Health & Safety

We believe that it is important for students to have a study abroad experience during their college career, if they are able to do so. At the same time, it is the goal of the Global Engagement Office and Samford University for students and faculty to travel safely, and return home to share the stories of their adventures. We therefore pay close attention to international events, and to the alerts and warnings issued by the Centers for Disease Control, the World Health Organization, and the U.S. State Department. 

It is sometimes necessary for the Global Engagement Office to cancel a pending study abroad trip, because of conditions at the destination. When this occurs, students will not be held financially liable for the trip. We also require all students to have health insurance valid in the country in which they will be traveling (to the extent possible) and require travel insurance to destinations at greater risk for having a trip cancelled.

We encourage both students and parents to inform themselves about travel conditions in the country where they will be traveling, and to consult the state department website for information about travel alerts or travel warnings. Below are the definitions of these two terms provided by the state department:

Travel Alerts

We issue travel alerts for short-term events we think you should know about when planning travel to a country. Examples of reasons for issuing a travel alert might include an election season that is bound to have many strikes, demonstrations, disturbances; a health alert like an outbreak of H1N1; or evidence of an elevated risk of terrorist attacks. When these short-term events are over, we cancel the travel alert.

Travel Warnings

We issue a travel warning when we want you to consider very carefully whether you should go to a country at all. Examples of reasons for issuing a travel warning might include unstable government, civil war or ongoing intense crime or violence, or frequent terrorist attacks. We want you to know the risks of traveling to these places and to strongly consider not going to them at all. Travel warnings remain in place until the situation changes; some have been in effect for years.

While you are abroad, you must exercise the same safety precautions that you would at home. Don’t take the attitude that you are protected and safe because you are anonymous and no one knows you. Don’t travel with anything that you are not prepared to lose. Use your common sense, avoid confrontations, try to blend in as much as possible, try to familiarize yourself with the area, ask the locals where the safe part of town is, and if you feel insecure in a certain place, don’t go there. Do not expose yourself to unnecessarily dangerous situations. It will be difficult to fully hide the fact that you’re a foreigner. That may make you more vulnerable to theft and crime. While you can’t control everything that happens to you at home or abroad, you can sway the odds.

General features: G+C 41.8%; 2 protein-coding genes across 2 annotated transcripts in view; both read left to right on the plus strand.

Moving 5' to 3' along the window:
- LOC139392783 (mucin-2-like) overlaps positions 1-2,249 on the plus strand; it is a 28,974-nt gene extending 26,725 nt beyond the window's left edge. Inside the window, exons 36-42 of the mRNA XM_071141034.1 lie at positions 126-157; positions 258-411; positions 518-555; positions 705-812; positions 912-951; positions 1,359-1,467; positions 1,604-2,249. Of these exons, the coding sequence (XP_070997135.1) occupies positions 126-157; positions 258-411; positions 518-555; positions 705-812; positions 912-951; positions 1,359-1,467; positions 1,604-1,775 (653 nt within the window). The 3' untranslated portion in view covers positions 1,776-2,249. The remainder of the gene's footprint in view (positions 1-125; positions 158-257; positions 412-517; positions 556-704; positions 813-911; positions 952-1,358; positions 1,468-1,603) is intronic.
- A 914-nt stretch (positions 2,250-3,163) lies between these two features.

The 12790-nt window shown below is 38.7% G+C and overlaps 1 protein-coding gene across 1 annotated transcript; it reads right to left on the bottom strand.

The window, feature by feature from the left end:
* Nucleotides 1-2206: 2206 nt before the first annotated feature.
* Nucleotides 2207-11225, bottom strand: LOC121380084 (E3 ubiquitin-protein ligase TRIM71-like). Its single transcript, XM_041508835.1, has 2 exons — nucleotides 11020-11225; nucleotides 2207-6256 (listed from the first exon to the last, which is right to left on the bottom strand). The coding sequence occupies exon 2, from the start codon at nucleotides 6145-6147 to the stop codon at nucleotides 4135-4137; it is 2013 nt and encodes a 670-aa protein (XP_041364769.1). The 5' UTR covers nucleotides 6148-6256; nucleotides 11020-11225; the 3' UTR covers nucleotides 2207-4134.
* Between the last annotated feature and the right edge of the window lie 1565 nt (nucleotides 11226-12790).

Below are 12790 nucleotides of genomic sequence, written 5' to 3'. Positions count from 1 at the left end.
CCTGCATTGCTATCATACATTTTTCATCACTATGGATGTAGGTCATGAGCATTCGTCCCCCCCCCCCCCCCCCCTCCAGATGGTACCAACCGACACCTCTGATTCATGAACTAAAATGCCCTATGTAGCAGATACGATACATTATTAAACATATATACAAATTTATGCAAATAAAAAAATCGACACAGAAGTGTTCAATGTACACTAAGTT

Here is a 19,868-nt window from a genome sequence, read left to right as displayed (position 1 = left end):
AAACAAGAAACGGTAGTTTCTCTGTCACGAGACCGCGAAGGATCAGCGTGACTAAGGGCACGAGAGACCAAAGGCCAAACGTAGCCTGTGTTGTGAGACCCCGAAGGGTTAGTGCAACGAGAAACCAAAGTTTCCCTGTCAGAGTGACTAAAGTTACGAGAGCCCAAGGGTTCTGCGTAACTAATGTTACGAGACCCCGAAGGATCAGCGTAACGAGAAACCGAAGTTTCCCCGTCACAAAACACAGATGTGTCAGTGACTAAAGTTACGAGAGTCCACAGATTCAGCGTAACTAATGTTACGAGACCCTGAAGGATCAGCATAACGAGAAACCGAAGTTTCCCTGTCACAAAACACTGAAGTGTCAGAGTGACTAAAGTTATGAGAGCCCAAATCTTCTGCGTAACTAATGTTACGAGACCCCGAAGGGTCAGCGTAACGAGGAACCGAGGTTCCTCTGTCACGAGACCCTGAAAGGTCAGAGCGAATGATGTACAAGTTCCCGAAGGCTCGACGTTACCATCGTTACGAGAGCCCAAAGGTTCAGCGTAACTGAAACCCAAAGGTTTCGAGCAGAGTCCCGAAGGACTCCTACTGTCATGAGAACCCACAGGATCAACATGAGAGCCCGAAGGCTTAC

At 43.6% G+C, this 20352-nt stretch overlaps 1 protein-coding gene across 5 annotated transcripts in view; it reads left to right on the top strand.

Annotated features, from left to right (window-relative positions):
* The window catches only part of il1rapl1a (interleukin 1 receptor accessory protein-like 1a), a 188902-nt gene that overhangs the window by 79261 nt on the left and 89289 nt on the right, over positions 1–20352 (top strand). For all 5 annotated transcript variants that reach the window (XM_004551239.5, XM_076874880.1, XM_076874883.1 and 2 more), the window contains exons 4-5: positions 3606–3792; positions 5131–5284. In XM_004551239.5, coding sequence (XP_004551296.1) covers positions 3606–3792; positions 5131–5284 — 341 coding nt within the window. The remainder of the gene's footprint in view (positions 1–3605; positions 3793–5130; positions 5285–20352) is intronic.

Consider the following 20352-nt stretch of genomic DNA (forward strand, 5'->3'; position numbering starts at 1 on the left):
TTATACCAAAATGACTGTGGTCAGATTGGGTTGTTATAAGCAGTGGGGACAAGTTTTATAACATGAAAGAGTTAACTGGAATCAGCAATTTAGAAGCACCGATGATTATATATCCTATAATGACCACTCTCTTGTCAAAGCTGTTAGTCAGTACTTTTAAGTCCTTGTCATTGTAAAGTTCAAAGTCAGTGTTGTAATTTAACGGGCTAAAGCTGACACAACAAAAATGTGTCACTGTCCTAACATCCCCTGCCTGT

Practical suggestions

  • Observe the local culture and customs, and try to blend in. 
  • Keep all valuables on your person in a discreet place, preferably stowed away in a money belt or a pouch that hangs around your neck and under clothing. Do not leave valuables unattended. 
  • Do not agree to watch the belongings of a person whom you do not know. 
  • Do not borrow suitcases. Ensure that nothing unusual is inserted into your suitcase. 
  • Travel light! Pack half as many clothes and twice as much money. 
  • Avoid impairing your judgment due to excessive consumption of alcohol.
  • Keep up with the local news through newspapers, radio, and television and, in the event of disturbances or protests, do not get involved. 
  • Report suspicious events immediately, either to your professor or local law enforcement.
  • If you have been a victim of a crime, report this immediately. If you wish to speak directly to someone at Samford University, call the emergency assistance number at 205-726-2020. 
  • Understand and comply with the terms of participation, codes of conduct and emergency procedures of the program. 
  • Learn the location of the nearest U.S. embassy or consulate. 
  • Behave in a manner that is respectful of the rights and well-being of others. Comply with local laws, regulations and customs of the host country, community, institution and study abroad program, and encourage others to behave in a similar manner. 
  • Become familiar with the local emergency number (comparable to 911) and the procedures for obtaining emergency health and law enforcement services in the host country. 
  • Be aware you are responsible for your own decisions and actions. 
  • Make an agreement with your fellow students that you will look out for each other and practice peer responsibility.